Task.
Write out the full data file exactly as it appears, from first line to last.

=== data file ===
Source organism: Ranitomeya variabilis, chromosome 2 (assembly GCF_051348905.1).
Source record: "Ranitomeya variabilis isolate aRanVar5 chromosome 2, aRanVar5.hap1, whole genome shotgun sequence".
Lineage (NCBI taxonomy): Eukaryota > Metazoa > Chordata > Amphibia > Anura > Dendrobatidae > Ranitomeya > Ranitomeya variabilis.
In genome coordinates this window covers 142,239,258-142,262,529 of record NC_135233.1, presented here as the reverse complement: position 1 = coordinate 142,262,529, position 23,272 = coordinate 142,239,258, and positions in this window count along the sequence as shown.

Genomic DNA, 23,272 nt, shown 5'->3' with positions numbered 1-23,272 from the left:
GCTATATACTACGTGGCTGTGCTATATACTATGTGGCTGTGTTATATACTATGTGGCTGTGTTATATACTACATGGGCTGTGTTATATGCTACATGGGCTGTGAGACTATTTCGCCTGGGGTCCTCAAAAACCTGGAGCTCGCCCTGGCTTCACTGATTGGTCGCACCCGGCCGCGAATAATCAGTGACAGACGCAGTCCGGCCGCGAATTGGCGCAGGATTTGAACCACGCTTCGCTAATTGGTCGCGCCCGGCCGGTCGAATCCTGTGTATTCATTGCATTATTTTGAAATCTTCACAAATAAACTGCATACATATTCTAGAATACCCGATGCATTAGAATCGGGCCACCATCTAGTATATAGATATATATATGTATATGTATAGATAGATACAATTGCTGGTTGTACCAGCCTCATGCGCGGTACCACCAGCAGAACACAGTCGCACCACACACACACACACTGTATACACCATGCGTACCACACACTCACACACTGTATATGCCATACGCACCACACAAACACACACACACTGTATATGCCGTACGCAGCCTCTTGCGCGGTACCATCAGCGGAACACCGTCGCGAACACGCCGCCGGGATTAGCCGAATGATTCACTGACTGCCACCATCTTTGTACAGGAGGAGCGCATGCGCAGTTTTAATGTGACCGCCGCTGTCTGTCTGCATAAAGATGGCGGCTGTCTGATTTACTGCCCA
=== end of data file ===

Source organism: Ranitomeya variabilis, chromosome 2 (assembly GCF_051348905.1).
Source record: "Ranitomeya variabilis isolate aRanVar5 chromosome 2, aRanVar5.hap1, whole genome shotgun sequence".
Lineage (NCBI taxonomy): Eukaryota > Metazoa > Chordata > Amphibia > Anura > Dendrobatidae > Ranitomeya > Ranitomeya variabilis.
In genome coordinates this window covers 142,239,258-142,262,529 of record NC_135233.1, presented here as the reverse complement: position 1 = coordinate 142,262,529, position 23,272 = coordinate 142,239,258, and positions in this window count along the sequence as shown.

Genomic DNA, 23,272 nt, shown 5'->3' with positions numbered 1-23,272 from the left:
GCTATATACTACGTGGCTGTGCTATATACTATGTGGCTGTGTTATATACTATGTGGCTGTGTTATATACTACATGGGCTGTGTTATATGCTACATGGGCTGTGAGACTATTTCGCCTGGGGTCCTCAAAAACCTGGAGCTCGCCCTGGCTTCACTGATTGGTCGCACCCGGCCGCGAATAATCAGTGACAGACGCAGTCCGGCCGCGAATTGGCGCAGGATTTGAACCACGCTTCGCTAATTGGTCGCGCCCGGCCGGTCGAATCCTGTGTATTCATTGCATTATTTTGAAATCTTCACAAATAAACTGCATACATATTCTAGAATACCCGATGCATTAGAATCGGGCCACCATCTAGTATATAGATATATATATGTATATGTATAGATAGATACAATTGCTGGTTGTACCAGCCTCATGCGCGGTACCACCAGCAGAACACAGTCGCACCACACACACACACACTGTATACACCATGCGTACCACACACTCACACACTGTATATGCCATACGCACCACACAAACACACACACACTGTATATGCCGTACGCAGCCTCTTGCGCGGTACCATCAGCGGAACACCGTCGCGAACACGCCGCCGGGATTAGCCGAATGATTCACTGACTGCCACCATCTTTGTACAGGAGGAGCGCATGCGCAGTTTTAATGTGACCGCCGCTGTCTGTCTGCATAAAGATGGCGGCTGTCTGATTTACTGCCCA